Engineer Accused Of Economic Espionage For China

Chinese-American aerospace engineer charged with stealing trade secrets on the space shuttle, the C-17 military transport and the Delta IV rocket to pass on to China.

SANTA ANA, Calif. (AP) β€” A Chinese-American aerospace engineer who worked in Southern California for decades was brought to federal court in shackles Monday after being charged with stealing trade secrets on the space shuttle, the C-17 military transport and the Delta IV rocket to pass on to China.
 
Dongfan ''Greg'' Chung, 72, who allegedly once wrote to a contact that he had been a ''Chinese compatriot'' for years, posted a $250,000 property bond and was to be released later Monday.
 
U.S. District Judge Robert Block ordered the tall, thin Chung to wear a surveillance bracelet and not leave home except for work, church, doctor's appointments or court appearances. Travel outside California was forbidden.
 
A Feb. 6 indictment unsealed Monday charged the naturalized U.S. citizen with eight counts of economic espionage, three counts of making false statements to the FBI and one count each of conspiracy to commit economic espionage, acting as a foreign agent and obstruction of justice.
 
''This is a very big deal,'' Assistant U.S. Attorney Doug McCormick told reporters. ''It certainly implicates national security when our technology is being sent to a foreign government.''
 
McCormick said the case grew out of an investigation into another Chinese-American engineer who worked for a U.S. naval contractor in Anaheim. That engineer, Chi Mak, was convicted last year of conspiring to export U.S. defense technology to China and other crimes. He is awaiting sentencing.
 
Defense attorney Ken Miller said Chung was innocent. He told the judge that Chung knew he was under investigation since April 2006, when he was first interviewed by the FBI. Agents also searched his home in the city of Orange the following September.
 
''Mr. Chung could have left and he did not. He stayed here to fight these charges,'' Miller said. ''He didn't run.''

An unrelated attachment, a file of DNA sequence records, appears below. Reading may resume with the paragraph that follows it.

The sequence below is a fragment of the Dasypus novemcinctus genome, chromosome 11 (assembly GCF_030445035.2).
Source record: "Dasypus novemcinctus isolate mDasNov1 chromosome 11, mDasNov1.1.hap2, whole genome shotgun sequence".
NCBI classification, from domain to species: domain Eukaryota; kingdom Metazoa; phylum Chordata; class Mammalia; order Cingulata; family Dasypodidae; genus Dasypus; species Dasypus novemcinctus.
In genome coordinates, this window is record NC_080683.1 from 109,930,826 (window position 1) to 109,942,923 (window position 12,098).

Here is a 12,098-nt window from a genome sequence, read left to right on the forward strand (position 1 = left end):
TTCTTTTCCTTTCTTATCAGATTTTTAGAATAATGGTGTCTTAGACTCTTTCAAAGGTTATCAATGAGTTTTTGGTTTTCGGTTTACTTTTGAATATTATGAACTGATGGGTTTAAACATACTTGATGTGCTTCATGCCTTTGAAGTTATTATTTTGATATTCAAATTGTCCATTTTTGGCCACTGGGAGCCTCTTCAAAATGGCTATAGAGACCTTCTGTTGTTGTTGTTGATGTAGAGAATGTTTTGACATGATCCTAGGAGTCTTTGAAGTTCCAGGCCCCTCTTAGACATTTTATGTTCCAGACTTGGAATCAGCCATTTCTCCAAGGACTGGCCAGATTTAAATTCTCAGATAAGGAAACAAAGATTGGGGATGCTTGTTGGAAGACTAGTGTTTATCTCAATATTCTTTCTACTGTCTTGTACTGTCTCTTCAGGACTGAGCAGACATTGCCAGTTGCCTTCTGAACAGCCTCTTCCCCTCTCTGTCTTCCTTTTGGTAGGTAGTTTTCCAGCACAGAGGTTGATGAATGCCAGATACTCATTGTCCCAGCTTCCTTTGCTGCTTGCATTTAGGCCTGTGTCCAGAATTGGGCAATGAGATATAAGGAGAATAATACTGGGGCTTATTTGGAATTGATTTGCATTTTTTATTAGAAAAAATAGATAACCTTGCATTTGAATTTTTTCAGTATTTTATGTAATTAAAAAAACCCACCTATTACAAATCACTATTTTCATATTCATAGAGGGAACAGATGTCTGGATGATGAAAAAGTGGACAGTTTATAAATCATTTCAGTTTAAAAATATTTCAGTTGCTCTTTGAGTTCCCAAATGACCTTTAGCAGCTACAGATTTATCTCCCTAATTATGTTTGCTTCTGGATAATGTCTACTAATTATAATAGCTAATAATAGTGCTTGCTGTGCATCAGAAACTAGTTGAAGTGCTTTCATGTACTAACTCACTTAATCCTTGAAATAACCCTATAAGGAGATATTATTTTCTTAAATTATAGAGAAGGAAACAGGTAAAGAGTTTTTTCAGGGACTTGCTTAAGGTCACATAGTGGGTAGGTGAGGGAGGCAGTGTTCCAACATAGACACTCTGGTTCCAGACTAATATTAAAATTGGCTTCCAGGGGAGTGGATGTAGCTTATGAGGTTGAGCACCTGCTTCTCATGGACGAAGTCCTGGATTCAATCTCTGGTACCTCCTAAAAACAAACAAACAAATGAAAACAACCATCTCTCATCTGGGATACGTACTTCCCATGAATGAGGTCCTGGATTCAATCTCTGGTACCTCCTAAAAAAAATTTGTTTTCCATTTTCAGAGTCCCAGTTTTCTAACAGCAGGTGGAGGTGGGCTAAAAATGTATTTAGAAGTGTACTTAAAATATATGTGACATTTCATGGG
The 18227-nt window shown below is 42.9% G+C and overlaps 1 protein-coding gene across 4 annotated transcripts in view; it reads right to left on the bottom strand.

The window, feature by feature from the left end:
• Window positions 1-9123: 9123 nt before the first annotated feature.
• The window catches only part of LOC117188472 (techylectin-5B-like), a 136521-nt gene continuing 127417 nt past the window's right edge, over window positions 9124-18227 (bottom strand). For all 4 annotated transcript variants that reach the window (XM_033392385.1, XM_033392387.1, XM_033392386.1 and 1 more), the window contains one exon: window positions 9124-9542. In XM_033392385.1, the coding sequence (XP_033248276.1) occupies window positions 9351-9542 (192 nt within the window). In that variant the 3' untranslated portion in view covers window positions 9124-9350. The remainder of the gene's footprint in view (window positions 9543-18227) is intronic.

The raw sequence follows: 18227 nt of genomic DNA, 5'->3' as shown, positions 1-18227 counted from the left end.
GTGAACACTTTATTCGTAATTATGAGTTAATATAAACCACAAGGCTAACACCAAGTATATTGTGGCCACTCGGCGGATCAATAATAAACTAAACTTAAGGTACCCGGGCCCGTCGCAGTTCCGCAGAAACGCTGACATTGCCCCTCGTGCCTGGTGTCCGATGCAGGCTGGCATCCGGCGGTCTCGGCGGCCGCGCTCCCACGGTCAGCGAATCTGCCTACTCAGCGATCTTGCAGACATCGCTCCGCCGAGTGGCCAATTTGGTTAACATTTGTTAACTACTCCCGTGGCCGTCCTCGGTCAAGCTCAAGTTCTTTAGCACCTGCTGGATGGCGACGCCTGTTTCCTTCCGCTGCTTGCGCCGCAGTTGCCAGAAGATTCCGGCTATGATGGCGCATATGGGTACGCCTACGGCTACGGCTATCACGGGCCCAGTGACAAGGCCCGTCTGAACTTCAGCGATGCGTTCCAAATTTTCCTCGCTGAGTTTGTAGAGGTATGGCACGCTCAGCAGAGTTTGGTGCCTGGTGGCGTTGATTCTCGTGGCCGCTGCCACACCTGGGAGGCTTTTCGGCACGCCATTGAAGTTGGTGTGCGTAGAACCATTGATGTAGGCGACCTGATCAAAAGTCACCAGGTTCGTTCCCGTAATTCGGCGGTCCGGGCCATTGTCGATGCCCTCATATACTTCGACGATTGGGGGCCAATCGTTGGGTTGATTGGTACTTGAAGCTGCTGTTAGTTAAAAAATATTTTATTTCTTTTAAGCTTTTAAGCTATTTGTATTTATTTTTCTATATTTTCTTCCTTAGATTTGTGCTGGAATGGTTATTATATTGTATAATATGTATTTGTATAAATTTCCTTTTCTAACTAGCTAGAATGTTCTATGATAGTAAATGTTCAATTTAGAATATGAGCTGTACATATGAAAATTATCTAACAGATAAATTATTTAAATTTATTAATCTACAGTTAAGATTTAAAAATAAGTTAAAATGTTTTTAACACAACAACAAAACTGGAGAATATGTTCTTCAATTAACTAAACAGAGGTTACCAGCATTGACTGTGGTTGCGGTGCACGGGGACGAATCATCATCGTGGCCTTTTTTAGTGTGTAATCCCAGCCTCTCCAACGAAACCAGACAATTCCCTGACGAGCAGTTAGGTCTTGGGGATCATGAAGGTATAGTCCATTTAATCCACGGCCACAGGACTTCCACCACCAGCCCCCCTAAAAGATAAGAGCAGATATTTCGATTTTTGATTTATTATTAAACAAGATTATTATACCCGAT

Chung, a stress analyst with secret clearance, worked at space shuttle-builder Rockwell International in Downey until it was bought by Boeing in 1996. Chung stayed on at Boeing until he retired in 2002, but returned a year later as a contractor before retiring permanently in 2006.
 
Boeing spokesman Dan Beck declined to comment on Chung's arrest, but said the defense contractor is not a target of the investigation.
 
Chung allegedly began receiving ''tasking lists'' from Chinese aviation officials as early as 1979 and sent three manuals dealing with space shuttle flight stress analysis to China by sea freight around that time, court papers said.
 
''I don't know what I can do for the country. Having been a Chinese compatriot for over 30 years and being proud of the achievements by the people's efforts for the motherland, I am regretful for not contributing anything,'' Chung allegedly wrote one of his Chinese contacts after shipping the manuals.
 
''I would like to make an effort to contribute to the Four Modernizations of China.''
 
The Four Modernizations was a national campaign that began in the late 1970s in China to bolster agriculture, industry, science, technology and national defense.
 
Later, in 1985, Chung traveled to China without his employer's knowledge and lectured on aircraft and space technology at government-controlled universities and aircraft manufacturers, prosecutors alleged.
 
Shortly after that trip, he began collecting dozens of manuals on aircraft fatigue and the design of the F-100, an early U.S. jet fighter; the X-15, a hypersonic rocket plane that flew from 1959-68; and the B-70, a design for a supersonic, nuclear-armed bomber that was canceled in the 1960s while still in development.
 
It was unclear from court papers if the manuals ever reached China.
 
In 1987, one of his alleged contacts in China wrote Chung a letter asking him to find more information on developing 150-seat airplanes and a space shuttle orbiter. The contact offered to pay him for his efforts and suggested that he pass future information through Mak.
 
Investigators discovered a copy of the letter to Chung in Mak's files and it was included in the government's case against Mak last year. It wasn't immediately clear if U.S. officials were aware of Chung before they discovered the 1987 letter while investigating the Mak case.
 
Court papers allege that during the 2006 search of Chung's home, investigators found documents on the space shuttle's phased-array system, which is used for communications, and documents on the Delta IV rocket, a Boeing space booster capable of lifting heavy payloads into orbit.
 
They also found documents on the Air Force's C-17 Globemaster III, which carries troops and cargo.
 
Chung will be arraigned Feb. 19.
 
Associated Press Writer Alicia Chang contributed to this report.
More in Global